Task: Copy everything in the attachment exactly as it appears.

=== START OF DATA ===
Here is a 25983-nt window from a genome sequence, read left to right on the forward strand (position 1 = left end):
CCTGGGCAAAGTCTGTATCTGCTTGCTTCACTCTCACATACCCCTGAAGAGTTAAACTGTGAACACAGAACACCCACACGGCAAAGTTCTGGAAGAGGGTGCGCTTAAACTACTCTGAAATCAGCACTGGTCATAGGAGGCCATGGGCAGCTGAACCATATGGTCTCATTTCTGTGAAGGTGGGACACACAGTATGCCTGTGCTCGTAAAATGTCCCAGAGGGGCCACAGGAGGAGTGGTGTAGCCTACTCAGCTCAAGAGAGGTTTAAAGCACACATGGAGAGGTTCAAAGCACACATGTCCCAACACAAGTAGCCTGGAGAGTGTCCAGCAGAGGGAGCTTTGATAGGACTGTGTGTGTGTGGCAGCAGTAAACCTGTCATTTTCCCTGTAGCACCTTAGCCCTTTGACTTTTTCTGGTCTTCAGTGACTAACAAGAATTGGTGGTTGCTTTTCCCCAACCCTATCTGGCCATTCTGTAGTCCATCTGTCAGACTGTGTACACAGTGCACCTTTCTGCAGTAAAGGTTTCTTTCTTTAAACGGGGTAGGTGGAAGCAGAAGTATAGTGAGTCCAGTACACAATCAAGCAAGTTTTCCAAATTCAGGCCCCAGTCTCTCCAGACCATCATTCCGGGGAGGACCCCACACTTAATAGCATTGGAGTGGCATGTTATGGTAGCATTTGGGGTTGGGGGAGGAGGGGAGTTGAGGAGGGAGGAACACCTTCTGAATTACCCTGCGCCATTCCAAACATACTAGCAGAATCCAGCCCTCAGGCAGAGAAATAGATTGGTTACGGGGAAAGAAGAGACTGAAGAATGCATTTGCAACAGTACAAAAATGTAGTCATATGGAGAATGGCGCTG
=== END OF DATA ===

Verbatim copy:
Here is a 25983-nt window from a genome sequence, read left to right on the forward strand (position 1 = left end):
CCTGGGCAAAGTCTGTATCTGCTTGCTTCACTCTCACATACCCCTGAAGAGTTAAACTGTGAACACAGAACACCCACACGGCAAAGTTCTGGAAGAGGGTGCGCTTAAACTACTCTGAAATCAGCACTGGTCATAGGAGGCCATGGGCAGCTGAACCATATGGTCTCATTTCTGTGAAGGTGGGACACACAGTATGCCTGTGCTCGTAAAATGTCCCAGAGGGGCCACAGGAGGAGTGGTGTAGCCTACTCAGCTCAAGAGAGGTTTAAAGCACACATGGAGAGGTTCAAAGCACACATGTCCCAACACAAGTAGCCTGGAGAGTGTCCAGCAGAGGGAGCTTTGATAGGACTGTGTGTGTGTGGCAGCAGTAAACCTGTCATTTTCCCTGTAGCACCTTAGCCCTTTGACTTTTTCTGGTCTTCAGTGACTAACAAGAATTGGTGGTTGCTTTTCCCCAACCCTATCTGGCCATTCTGTAGTCCATCTGTCAGACTGTGTACACAGTGCACCTTTCTGCAGTAAAGGTTTCTTTCTTTAAACGGGGTAGGTGGAAGCAGAAGTATAGTGAGTCCAGTACACAATCAAGCAAGTTTTCCAAATTCAGGCCCCAGTCTCTCCAGACCATCATTCCGGGGAGGACCCCACACTTAATAGCATTGGAGTGGCATGTTATGGTAGCATTTGGGGTTGGGGGAGGAGGGGAGTTGAGGAGGGAGGAACACCTTCTGAATTACCCTGCGCCATTCCAAACATACTAGCAGAATCCAGCCCTCAGGCAGAGAAATAGATTGGTTACGGGGAAAGAAGAGACTGAAGAATGCATTTGCAACAGTACAAAAATGTAGTCATATGGAGAATGGCGCTG